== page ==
Today, the Super Bowl is big business — the average cost of a 30-second commercial is around $4 million — but the first AFL-NFL World Championship Game didn’t even come close to attracting a sellout crowd. Far from it: On Jan. 15, 1967, only 62,000 fans showed up at Los Angeles Memorial Coliseum, leaving 35,000 seats empty. The game was close in the first half, but the NFL’s Green Bay Packers ended up beating the AFL’s Kansas City Chiefs 35-10. For the first and only time in Super Bowl history, two networks broadcast the event: CBS representing the NFL, and NBC the AFL.
The second Super Bowl was played Jan. 14, 1968, in Miami’s Orange Bowl. The Packers emerged victorious again: 33-14 over the Oakland Raiders. The “Super Bowl” became the official name for the third game — memorable for quarterback “Broadway” Joe Namath’s pre-game guarantee that the New York Jets would beat the Baltimore Colts. They did: 16-7.
Alluded to in Mad Men Season 4 Episode 12, the film Mary Poppins opened in theaters September of 1964. Starring Julie Andrews and Dick Van Dyke, the movie was a major hit with audiences as well as critics, who swooned over the visual effects. Never before had live-action characters appeared alongside animated characters to such a believable degree.
Bringing Mary Poppins to the big screen was no easy feat for Walt Disney, who spent 15 years wooing Travers before she reluctantly agreed to let his studio adapt her stories. In return, she received $150,000, a percentage of the gross and approval of the script. She also demanded that the movie be live action, not animation. As production progressed, however, Disney and Travers’ relationship grew strained. Travers was ultimately unhappy with the final product, believing that it strayed too far from the spirit of her books.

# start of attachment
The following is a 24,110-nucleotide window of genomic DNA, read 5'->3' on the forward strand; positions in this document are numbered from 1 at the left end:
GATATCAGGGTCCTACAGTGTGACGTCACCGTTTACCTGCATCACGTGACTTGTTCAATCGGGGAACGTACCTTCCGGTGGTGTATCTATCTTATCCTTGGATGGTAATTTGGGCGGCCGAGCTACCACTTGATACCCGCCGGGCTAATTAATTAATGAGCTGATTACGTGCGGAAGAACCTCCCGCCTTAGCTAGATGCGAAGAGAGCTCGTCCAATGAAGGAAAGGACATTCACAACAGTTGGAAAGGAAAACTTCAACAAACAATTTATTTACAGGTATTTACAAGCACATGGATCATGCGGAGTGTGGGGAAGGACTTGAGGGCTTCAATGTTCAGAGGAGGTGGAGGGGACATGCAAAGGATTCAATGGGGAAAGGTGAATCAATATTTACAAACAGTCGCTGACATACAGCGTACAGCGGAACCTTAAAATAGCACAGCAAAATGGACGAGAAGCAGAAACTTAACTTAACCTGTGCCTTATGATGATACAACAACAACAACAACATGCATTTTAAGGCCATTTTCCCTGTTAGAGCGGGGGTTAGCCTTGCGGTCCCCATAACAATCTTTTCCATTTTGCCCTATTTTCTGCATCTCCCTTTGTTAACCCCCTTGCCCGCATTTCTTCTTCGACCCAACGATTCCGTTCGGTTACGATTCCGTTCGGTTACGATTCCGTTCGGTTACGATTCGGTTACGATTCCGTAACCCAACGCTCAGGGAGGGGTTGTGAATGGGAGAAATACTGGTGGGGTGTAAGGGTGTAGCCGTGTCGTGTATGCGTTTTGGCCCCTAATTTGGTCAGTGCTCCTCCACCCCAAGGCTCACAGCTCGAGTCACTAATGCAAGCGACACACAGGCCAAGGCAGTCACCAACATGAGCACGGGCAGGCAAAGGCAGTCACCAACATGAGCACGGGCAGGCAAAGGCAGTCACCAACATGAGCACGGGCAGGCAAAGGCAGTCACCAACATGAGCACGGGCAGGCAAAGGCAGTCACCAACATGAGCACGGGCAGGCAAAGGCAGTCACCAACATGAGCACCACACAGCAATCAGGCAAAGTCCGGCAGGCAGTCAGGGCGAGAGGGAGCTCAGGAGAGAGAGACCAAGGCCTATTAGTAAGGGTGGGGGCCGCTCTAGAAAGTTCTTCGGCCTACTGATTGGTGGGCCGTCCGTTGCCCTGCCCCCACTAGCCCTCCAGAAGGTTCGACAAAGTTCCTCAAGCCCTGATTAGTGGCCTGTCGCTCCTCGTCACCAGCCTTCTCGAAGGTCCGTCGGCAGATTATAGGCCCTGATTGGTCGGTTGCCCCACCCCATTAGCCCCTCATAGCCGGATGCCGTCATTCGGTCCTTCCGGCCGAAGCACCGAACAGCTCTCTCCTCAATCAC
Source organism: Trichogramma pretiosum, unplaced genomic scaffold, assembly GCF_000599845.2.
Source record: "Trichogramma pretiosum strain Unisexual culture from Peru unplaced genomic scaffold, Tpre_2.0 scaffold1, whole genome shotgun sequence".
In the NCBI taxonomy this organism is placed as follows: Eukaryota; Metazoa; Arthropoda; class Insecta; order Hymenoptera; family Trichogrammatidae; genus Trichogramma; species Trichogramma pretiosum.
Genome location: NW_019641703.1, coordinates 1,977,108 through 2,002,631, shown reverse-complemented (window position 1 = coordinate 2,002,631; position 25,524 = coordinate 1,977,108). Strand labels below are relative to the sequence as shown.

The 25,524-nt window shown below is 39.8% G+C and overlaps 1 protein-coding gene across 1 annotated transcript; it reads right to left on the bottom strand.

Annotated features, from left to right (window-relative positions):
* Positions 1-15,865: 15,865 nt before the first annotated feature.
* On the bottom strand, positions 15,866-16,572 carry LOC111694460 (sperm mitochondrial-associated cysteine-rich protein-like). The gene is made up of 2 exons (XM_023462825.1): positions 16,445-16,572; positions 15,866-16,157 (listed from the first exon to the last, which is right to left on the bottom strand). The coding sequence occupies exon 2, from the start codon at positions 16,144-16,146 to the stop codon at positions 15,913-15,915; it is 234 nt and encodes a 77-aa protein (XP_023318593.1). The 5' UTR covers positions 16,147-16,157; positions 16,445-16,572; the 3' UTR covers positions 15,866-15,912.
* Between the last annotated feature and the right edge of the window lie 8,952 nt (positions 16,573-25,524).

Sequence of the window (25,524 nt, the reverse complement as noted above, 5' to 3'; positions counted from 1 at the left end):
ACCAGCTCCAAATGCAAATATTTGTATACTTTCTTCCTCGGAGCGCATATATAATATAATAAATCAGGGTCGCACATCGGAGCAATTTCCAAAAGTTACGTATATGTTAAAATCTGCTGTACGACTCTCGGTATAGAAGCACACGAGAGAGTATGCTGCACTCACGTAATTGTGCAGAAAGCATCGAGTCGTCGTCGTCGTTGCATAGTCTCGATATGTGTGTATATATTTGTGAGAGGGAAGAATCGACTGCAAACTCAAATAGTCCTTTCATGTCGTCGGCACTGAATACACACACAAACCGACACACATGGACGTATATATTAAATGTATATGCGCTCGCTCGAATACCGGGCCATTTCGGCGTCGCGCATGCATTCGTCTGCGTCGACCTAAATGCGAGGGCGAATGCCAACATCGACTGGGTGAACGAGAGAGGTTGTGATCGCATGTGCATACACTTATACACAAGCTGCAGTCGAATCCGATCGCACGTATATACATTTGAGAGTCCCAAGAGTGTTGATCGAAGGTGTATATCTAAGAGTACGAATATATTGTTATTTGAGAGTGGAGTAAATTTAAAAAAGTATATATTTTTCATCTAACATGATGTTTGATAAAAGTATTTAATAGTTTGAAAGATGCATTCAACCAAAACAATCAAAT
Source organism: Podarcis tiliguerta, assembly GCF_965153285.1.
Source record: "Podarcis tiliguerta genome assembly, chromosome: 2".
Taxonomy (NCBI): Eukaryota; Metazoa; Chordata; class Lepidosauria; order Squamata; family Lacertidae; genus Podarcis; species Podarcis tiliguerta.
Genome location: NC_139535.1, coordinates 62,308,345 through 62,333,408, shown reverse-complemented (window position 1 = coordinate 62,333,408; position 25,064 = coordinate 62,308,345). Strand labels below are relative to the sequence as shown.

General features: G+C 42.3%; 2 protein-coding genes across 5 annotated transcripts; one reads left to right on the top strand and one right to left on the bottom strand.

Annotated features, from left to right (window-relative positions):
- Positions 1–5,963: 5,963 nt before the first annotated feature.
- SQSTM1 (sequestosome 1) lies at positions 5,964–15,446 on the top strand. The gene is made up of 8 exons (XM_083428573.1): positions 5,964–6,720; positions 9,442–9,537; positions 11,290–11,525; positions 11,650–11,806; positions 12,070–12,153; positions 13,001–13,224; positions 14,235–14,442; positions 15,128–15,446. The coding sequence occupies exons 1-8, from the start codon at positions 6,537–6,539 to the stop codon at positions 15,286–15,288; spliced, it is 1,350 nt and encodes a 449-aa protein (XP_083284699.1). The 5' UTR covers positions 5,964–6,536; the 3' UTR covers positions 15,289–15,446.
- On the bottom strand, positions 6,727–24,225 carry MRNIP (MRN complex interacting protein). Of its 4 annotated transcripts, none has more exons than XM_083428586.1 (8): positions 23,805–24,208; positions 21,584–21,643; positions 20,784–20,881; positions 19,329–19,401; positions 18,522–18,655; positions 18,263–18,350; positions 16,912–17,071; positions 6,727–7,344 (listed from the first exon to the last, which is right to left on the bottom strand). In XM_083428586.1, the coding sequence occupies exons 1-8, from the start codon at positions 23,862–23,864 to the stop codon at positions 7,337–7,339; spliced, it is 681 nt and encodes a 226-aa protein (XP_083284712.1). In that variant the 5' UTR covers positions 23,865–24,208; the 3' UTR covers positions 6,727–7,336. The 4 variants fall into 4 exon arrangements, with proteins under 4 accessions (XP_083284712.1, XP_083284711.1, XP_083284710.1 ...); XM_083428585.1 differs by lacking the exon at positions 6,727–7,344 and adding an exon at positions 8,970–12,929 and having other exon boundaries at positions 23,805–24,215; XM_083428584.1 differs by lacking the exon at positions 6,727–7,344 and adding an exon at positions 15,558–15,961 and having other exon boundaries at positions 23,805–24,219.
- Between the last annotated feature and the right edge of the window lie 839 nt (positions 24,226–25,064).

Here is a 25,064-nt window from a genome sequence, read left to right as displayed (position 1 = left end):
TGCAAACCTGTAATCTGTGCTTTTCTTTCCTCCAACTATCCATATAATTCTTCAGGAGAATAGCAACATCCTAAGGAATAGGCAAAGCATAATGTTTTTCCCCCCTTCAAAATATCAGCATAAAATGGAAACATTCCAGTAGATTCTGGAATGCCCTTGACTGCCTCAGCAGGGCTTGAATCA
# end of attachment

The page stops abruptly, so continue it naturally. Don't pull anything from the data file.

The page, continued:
The Man from U.N.C.L.E. was a spy television series that aired on NBC from September 1964 to January 1968. Described by the New York Times as a “smooth, bland brew of contemporary sleuthing that stirs in a heady serving of James Bondish fantasy, gadgetry and voluptuous girls,” the show helped launch the careers of its stars, Robert Vaughn and David McCallum.
The show followed the adventures of Napoleon Solo (Vaughn) and Illya Kuryakin (McCallum), agents in an international organization called U.N.C.L.E. (United Network Command for Law and Enforcement). The series was originally conceived as a solo vehicle for Vaughn, but when audiences responded positively to McCallum’s role as a Russian agent in the series pilot, he was soon promoted to co-star status. Some considered it a bold move to pair up an American with a Russian agent at the height of the Cold War.
Poor initial ratings prompted MGM, which produced the series, to tweak the writing and shift the air date from Monday to Tuesday nights. MGM also sent the handsome stars on a nationwide tour to promote the series. It worked: “The reaction to their visits has been clamorous,” wrote the Associated Press. “Industry sources credit these tours with playing a large part in achieving a renewal of U.N.C.L.E. for next season.” By January of 1965, 20 million fans were tuning in every week.